Turning inner space into outer space

April 7, 2011

How to keep kids in the election news loop

For those of us who have been around the block a few times, elections seem like old hat. But to children, they can be baffling. In fact, they may wonder why they should even pay attention.

It’s important that they become informed, because they will the be voters of tomorrow. Or at least we hope they will vote. Luckily, there is a website that explains the federal election campaign — along with a slew of other news — in a way that is easy for children to understand.

It’s called Teaching Kids the News, and you can find it here.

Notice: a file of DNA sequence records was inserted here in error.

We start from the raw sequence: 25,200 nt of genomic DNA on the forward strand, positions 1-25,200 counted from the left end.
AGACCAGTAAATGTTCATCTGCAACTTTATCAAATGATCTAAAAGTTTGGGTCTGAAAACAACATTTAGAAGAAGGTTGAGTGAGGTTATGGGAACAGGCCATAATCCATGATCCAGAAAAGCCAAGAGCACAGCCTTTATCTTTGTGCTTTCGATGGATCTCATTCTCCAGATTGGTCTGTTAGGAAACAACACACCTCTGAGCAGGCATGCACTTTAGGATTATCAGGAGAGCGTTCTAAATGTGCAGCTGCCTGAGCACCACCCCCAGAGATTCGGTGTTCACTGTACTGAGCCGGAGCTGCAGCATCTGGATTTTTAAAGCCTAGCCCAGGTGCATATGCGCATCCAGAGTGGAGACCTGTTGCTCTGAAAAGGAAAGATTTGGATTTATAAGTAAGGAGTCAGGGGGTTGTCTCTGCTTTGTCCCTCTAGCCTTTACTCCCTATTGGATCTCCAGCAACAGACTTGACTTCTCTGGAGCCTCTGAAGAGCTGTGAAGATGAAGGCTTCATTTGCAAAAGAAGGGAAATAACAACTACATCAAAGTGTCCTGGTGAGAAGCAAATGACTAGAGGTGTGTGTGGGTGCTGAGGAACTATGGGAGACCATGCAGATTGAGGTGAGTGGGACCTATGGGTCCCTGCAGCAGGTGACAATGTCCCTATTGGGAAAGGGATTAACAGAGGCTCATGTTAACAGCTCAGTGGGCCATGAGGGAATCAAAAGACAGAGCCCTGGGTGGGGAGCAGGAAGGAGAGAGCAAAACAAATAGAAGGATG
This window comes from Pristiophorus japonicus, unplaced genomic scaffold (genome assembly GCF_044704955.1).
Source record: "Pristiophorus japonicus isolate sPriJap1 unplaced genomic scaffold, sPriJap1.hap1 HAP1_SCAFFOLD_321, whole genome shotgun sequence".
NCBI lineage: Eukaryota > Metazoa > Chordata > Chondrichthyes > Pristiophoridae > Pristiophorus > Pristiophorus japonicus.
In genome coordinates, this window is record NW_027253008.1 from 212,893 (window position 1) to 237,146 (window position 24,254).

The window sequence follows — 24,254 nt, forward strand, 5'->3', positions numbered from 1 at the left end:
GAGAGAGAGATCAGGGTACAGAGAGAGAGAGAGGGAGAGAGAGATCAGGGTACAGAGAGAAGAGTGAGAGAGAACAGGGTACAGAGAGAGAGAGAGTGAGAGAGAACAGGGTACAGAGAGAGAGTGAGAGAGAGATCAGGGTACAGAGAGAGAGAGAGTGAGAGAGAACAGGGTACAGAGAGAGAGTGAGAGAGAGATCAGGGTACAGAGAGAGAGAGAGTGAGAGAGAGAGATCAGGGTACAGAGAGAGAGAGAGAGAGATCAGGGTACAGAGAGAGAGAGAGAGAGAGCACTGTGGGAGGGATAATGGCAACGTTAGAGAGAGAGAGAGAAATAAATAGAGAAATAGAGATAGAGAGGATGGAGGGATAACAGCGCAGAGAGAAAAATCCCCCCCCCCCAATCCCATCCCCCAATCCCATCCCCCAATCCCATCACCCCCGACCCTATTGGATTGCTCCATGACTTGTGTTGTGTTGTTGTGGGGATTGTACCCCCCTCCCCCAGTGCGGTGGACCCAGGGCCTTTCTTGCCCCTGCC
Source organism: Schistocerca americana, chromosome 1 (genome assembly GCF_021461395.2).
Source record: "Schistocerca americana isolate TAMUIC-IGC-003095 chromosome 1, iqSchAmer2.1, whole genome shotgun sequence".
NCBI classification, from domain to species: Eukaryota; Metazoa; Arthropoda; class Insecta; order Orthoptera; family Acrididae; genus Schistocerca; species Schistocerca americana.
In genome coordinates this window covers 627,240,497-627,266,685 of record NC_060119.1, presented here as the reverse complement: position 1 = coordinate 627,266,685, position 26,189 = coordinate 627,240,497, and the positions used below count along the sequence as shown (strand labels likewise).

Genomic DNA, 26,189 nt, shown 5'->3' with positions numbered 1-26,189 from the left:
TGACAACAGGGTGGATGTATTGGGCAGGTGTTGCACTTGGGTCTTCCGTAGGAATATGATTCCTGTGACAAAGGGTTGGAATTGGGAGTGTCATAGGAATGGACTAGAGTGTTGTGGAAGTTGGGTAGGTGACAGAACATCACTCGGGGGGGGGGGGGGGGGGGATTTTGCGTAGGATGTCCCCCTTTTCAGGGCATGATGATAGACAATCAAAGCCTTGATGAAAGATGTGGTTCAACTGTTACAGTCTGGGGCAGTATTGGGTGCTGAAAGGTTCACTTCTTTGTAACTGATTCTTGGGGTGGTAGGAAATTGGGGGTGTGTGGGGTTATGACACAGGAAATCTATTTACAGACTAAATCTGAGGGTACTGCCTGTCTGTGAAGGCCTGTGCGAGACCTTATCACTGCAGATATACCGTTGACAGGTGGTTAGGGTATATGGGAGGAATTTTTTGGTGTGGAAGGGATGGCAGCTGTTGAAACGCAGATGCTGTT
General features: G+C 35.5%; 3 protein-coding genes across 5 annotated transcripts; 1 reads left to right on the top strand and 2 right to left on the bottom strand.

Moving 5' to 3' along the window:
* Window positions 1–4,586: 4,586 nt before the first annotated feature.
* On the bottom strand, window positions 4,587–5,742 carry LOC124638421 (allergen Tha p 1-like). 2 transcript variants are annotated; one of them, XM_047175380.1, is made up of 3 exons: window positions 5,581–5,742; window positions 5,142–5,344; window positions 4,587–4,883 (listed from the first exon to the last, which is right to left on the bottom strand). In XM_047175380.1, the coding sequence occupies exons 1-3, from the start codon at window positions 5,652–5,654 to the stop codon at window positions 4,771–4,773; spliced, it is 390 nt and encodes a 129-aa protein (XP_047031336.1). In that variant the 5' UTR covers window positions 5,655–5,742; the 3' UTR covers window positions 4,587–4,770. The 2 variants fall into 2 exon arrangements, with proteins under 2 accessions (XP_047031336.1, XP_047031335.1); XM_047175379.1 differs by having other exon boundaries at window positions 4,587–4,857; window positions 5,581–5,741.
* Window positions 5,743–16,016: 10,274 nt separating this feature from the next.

Check out this sampling from the site’s political primer for the election:

“There will be a federal election in Canada on May 2.

“Every Canadian who is 18 years or older and is registered to vote — even people in prison or who are out of the country — may vote.

“Although there are many people who are up for election, there are five main ones — one of whom will win.

“Each person who is up for election is a member of a different ‘political party.’

“A ‘political party’ is a group of people who all think the same way about things. They think the same way about how a country should be run, how it should spend its money and what is most important.”

Hmm. I think I know a few adults who could do with this primer . . . But seriously, this site really does a great job of setting children on the path to becoming informed citizens — people who actively take part in the affairs of our country rather than merely being passive consumers.

Know any kids? Let them know about Teaching Kids the News.